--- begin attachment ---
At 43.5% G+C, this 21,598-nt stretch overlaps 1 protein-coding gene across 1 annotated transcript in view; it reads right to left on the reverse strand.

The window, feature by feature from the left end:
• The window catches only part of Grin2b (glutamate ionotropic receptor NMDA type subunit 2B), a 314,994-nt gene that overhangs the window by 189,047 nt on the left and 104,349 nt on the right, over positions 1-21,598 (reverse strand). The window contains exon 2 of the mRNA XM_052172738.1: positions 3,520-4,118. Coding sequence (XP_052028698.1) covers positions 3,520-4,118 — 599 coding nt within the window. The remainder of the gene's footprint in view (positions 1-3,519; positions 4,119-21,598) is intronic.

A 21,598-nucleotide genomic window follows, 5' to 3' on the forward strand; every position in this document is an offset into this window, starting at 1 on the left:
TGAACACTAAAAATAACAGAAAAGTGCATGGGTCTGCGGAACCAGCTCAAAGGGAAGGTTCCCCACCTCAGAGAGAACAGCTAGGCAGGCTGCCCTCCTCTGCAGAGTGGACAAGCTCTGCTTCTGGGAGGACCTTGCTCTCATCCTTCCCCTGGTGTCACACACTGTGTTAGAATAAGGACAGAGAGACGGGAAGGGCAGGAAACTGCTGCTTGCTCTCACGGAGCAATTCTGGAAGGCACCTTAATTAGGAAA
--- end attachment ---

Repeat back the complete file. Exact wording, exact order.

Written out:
At 43.5% G+C, this 21,598-nt stretch overlaps 1 protein-coding gene across 1 annotated transcript in view; it reads right to left on the reverse strand.

The window, feature by feature from the left end:
• The window catches only part of Grin2b (glutamate ionotropic receptor NMDA type subunit 2B), a 314,994-nt gene that overhangs the window by 189,047 nt on the left and 104,349 nt on the right, over positions 1-21,598 (reverse strand). The window contains exon 2 of the mRNA XM_052172738.1: positions 3,520-4,118. Coding sequence (XP_052028698.1) covers positions 3,520-4,118 — 599 coding nt within the window. The remainder of the gene's footprint in view (positions 1-3,519; positions 4,119-21,598) is intronic.

A 21,598-nucleotide genomic window follows, 5' to 3' on the forward strand; every position in this document is an offset into this window, starting at 1 on the left:
TGAACACTAAAAATAACAGAAAAGTGCATGGGTCTGCGGAACCAGCTCAAAGGGAAGGTTCCCCACCTCAGAGAGAACAGCTAGGCAGGCTGCCCTCCTCTGCAGAGTGGACAAGCTCTGCTTCTGGGAGGACCTTGCTCTCATCCTTCCCCTGGTGTCACACACTGTGTTAGAATAAGGACAGAGAGACGGGAAGGGCAGGAAACTGCTGCTTGCTCTCACGGAGCAATTCTGGAAGGCACCTTAATTAGGAAA